So, let’s now consider some of the key questions for every property strategy. As a starter, does the existing property portfolio service, support and enhance the Business Plan of the organisation?

The critical point here is that the organisation first needs to have a clear Business Plan – it’s “raisin d’être”. Remarkably many businesses and charities do not have a formal plan and go by a “seat of the pants” approach. We would suggest that a Business Plan is critical and that only once there is a Business Plan can anyone assess now the various property interests service, support and enhance its delivery.

The Business Plan focuses not just on the next year or two but should set out where the Directors/Trustees believe that opportunities lie for the next 5-10 years. For commercial organisations the opportunities will be within its marketplace and for charities and not for profits it will be within the activities allowed by its charitable objectives.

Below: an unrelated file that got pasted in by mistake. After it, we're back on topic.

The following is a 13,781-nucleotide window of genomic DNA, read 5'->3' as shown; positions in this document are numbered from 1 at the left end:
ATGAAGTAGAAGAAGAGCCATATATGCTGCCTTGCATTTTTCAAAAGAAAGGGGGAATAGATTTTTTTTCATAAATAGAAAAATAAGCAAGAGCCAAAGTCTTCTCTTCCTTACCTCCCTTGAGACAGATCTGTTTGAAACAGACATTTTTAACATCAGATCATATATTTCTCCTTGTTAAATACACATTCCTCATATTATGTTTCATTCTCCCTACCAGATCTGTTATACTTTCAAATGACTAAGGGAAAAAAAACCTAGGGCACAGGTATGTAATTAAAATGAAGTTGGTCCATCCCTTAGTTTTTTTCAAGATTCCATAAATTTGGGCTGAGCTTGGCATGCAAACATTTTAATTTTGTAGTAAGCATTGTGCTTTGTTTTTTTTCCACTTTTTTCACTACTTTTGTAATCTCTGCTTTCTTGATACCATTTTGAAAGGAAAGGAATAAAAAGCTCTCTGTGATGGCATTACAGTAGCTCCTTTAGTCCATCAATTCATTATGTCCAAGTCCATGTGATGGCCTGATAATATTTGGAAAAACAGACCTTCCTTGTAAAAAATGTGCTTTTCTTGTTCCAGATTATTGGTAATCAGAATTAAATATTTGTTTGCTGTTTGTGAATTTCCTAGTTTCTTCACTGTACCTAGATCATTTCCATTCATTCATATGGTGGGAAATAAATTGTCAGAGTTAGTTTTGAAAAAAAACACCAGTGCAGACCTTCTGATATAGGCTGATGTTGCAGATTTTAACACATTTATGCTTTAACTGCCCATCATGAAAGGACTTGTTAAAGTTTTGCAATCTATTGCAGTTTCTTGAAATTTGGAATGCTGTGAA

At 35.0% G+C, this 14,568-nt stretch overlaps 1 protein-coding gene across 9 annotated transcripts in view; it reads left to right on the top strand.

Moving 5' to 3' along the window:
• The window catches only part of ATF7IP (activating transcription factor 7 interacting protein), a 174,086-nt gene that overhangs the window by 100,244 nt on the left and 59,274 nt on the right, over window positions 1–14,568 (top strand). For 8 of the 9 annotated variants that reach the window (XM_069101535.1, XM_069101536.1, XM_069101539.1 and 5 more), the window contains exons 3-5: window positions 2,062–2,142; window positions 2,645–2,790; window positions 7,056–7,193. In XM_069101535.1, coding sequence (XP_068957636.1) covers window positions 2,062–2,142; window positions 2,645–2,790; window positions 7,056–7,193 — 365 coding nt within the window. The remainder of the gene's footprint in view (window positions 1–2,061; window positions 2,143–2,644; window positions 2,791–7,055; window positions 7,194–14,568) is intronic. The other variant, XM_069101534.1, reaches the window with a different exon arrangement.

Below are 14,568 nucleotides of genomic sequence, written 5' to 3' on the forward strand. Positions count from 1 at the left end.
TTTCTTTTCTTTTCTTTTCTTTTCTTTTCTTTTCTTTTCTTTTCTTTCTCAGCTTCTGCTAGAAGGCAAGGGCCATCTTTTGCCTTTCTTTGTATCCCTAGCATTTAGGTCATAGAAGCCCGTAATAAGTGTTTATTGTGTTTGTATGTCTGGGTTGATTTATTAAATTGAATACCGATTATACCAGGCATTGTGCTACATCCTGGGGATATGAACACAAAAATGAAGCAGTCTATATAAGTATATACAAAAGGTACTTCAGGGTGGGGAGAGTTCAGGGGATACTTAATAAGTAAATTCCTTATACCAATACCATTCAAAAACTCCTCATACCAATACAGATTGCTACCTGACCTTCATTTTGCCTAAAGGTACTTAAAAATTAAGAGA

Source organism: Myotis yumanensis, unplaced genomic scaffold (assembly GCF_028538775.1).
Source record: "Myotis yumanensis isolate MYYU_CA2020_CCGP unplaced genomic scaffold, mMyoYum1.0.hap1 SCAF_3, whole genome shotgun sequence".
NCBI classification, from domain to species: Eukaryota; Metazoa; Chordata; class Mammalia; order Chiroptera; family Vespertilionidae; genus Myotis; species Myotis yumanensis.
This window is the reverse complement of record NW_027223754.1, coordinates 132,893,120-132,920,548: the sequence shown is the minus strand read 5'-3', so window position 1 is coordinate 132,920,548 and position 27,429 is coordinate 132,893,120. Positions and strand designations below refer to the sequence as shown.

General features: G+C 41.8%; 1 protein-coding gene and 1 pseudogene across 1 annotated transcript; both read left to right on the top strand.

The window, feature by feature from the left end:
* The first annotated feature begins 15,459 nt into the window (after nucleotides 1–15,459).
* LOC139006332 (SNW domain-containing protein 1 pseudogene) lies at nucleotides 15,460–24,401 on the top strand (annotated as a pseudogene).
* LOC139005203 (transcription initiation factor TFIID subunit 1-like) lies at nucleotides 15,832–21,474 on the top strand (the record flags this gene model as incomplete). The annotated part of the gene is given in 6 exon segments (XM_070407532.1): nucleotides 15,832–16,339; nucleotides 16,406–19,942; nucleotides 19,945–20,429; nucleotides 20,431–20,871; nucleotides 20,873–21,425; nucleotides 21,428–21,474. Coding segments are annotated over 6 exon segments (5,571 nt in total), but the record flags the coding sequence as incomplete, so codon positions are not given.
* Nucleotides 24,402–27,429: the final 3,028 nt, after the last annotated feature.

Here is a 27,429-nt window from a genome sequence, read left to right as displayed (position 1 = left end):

The most frequent questions in the development of a property strategy are:

  1. does the property portfolio suit staff requirements and is it appropriate for clients?
  2. does the location and specification of the accommodation allow for the efficient operation of the business?
  3. does the property portfolio support the organisation’s net zero/environmental objectives given that property has a large impact on the environment via is construction and operation?
  4. given the predicted changes in the business and developments in the organisations marketplace/charitable objectives horizon is the property portfolio flexible enough to support the Business Plan over the next 5-10 years?

Focussing on a specific type of business such as a care home operator the property strategy questions are likely to move on from the above to more detailed analysis such as: